Mosquito-borne disease that can be fatal to your pet is on the rise around our region

The good news is that heartworm is easily prevented with medicine.
It is easy to prevent with medicine
Published: Jun. 6, 2022 at 6:43 PM EDT
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TOLEDO, Ohio (WTVG) - It’s a mosquito-borne disease that can kill your pets and we’re seeing more cases of it around the region. Local veterinarians want to remind you that it’s easily prevented.

Heartworm disease is nothing new, but some local veterinarians and rescue groups, like Planned Pethood, have seen an increase in cases around our region in the last several years.

Brooke West has been a vet for more than 15 years. She owns Perrysburg Animal Hospital and West Toledo Animal Hospital. “When I first started practicing, we’d see maybe one case a summer or in the fall. Now we see one a week or more, so it’s definitely on the rise.”

Heartworm causes things like heart failure and lung disease. “A mosquito will bite a dog with heartworm and then bite another dog. The infective larvae is inserted in the dog’s bloodstream. That’s how its spread,” West said.

Colleen Kane and her husband foster dogs for Planned Pethood. Through their work with the rescue group, they’ve cared for a number of heartworm positive dogs. “The worms look like spaghetti and entwine within the heart. It is an awful disease that can be fatal if not caught. The frustrating thing is that it’s something pets don’t have to go through,” Kane said.

Kane says it’s much cheaper to prevent with medicine than treat. “The treatment is very expensive and while all of our vet partners are very good to us, it’s still a high end treatment that can’t be fixed right away,” Kane said.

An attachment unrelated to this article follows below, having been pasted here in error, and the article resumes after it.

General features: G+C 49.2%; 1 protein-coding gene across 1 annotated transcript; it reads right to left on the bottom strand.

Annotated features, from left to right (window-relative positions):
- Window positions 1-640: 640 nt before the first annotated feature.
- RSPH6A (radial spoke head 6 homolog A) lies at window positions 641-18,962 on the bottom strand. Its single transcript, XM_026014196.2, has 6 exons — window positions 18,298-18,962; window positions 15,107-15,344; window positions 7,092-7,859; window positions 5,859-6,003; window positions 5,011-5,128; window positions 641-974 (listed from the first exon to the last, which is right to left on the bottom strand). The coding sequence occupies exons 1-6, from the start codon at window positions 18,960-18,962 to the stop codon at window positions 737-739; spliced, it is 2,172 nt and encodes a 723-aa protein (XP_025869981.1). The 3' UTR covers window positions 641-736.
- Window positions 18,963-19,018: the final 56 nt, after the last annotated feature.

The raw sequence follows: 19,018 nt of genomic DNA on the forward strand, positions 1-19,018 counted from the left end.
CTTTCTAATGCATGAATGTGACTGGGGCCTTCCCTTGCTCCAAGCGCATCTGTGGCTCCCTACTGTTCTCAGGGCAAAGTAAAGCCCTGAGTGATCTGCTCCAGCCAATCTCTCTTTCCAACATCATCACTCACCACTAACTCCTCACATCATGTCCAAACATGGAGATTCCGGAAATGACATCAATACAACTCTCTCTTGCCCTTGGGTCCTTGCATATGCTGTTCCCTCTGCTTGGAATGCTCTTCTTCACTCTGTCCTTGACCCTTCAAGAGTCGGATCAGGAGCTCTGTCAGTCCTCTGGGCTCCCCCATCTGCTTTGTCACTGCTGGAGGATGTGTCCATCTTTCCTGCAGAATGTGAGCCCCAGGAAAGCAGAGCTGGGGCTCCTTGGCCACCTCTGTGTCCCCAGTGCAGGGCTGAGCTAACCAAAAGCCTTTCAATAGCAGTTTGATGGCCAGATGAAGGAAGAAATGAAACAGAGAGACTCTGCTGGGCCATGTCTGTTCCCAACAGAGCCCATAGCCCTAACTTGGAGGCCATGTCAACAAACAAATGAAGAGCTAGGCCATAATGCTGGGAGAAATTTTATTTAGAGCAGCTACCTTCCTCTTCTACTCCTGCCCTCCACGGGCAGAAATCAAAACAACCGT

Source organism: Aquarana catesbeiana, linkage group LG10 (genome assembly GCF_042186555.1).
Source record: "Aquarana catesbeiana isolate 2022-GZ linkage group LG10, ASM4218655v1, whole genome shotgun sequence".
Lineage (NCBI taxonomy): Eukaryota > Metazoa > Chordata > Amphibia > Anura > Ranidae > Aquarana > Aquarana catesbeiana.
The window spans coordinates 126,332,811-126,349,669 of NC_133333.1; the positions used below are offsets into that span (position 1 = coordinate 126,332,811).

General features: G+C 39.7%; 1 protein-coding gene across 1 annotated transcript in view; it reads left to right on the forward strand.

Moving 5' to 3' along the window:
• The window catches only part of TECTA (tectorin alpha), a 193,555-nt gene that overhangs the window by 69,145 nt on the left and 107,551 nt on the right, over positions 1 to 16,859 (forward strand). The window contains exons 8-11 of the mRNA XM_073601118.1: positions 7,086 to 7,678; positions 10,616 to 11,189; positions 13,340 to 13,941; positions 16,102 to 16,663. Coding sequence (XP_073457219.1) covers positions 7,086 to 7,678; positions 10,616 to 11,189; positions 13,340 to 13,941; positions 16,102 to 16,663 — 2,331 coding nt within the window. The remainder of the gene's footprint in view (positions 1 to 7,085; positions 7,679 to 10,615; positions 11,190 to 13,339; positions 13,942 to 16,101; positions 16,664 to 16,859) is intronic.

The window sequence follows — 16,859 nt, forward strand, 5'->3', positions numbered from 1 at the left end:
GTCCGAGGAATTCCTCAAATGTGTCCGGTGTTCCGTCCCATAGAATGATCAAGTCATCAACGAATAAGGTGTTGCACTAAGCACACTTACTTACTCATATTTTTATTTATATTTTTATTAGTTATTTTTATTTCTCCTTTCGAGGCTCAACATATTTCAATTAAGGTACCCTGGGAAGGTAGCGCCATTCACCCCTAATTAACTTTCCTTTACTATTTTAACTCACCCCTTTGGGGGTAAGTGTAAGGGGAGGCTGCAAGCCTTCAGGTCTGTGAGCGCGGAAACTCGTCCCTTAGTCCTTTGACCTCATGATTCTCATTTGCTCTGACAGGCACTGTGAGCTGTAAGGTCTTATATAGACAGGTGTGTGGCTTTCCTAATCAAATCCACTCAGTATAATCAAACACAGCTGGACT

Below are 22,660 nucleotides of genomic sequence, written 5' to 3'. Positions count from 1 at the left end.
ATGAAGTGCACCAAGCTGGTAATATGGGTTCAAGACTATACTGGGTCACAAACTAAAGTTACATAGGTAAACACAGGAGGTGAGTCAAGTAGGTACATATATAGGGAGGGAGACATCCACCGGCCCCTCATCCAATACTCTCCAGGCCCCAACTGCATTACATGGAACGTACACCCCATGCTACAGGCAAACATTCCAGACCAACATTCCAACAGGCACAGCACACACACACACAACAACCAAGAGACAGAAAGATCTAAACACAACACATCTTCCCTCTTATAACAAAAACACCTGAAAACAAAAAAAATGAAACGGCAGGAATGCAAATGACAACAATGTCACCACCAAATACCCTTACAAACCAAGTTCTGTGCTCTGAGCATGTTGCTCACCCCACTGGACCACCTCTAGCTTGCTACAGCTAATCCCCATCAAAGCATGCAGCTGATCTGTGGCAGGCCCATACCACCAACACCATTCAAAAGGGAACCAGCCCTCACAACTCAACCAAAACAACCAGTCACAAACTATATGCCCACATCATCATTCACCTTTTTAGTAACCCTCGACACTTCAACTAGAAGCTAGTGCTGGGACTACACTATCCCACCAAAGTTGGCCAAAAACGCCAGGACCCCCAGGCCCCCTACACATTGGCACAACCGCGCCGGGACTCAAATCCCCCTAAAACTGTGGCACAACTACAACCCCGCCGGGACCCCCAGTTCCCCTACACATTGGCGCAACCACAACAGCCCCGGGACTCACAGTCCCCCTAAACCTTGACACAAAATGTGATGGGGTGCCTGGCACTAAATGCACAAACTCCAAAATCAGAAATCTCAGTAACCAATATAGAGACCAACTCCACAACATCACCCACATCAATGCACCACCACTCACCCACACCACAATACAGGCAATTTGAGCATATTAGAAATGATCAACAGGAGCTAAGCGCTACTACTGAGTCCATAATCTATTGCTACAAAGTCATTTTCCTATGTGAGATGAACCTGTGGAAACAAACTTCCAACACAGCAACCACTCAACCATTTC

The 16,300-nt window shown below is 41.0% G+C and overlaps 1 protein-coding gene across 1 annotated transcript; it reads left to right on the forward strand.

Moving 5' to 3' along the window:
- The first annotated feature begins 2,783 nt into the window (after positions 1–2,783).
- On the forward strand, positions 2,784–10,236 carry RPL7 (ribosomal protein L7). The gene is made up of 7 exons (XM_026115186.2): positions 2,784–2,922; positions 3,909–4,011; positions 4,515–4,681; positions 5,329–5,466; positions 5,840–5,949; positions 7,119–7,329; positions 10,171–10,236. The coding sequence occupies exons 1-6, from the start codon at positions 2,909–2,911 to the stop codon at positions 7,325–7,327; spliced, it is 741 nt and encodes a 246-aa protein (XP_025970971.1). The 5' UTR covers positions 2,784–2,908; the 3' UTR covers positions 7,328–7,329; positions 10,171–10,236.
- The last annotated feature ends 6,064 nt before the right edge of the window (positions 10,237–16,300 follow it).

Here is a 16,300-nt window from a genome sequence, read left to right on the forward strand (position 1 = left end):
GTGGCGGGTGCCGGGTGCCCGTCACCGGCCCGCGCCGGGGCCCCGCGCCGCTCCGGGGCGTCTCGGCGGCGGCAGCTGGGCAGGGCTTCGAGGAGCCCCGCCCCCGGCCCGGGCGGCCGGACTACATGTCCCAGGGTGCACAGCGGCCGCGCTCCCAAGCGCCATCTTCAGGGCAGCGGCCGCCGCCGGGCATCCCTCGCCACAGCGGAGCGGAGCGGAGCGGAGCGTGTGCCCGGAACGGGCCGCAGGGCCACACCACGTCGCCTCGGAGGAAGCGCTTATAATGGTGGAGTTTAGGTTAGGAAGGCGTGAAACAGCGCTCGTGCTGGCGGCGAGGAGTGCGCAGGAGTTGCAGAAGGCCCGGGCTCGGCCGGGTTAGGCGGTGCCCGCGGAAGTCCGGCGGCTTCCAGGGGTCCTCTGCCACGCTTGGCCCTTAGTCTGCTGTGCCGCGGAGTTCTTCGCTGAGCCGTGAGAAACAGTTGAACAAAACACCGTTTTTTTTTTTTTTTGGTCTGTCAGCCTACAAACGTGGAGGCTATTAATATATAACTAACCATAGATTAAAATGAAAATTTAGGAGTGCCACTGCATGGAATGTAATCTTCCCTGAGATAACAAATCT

West says treatment is a difficult process. “It is a long and tedious process. There are exercise restrictions, painful injections, and lots of medicines to be on. It all takes months to finish,” West said.

She also says heartworm medicine is something you need to be giving all year. It’s the same message from the Centers for Disease Control and Prevention.

“They recommend year-round control and prevention because they have seen a live mosquito in the dead of January so you need to adhere to those guidelines,” West said. “You also can find mosquitoes just about everywhere, so even if your dog is not outside much, they need the medicine. Mosquitoes have no problem getting inside.”

If you can’t afford medication, Kane says ask for help. “Reach out. Ask your vet, a local rescue or shelter. That’s what we are all here for. We work as a team. Everybody wants you to keep your pet in your home and out of a shelter,” Kane said.

Experts at the FDA say signs of heartworm include a persistent cough, tiredness after mild activity, trouble breathing and a sickly appearance. It is not contagious and is only spread when a dog is bitten by a mosquito. A dog can have anywhere from 1 to more than 200 worms, though the average number is 15. The lifespan of a heartworm inside a dog is 5-7 years.

As mentioned, cats can also get heartworms. However, the FDA says cats are not as susceptible to infection as dogs because the worms do not thrive as well inside a cat’s body. Prevention is once again critical as there are several products approved to prevent heartworms in cats. Ferrets can also get heartworms.

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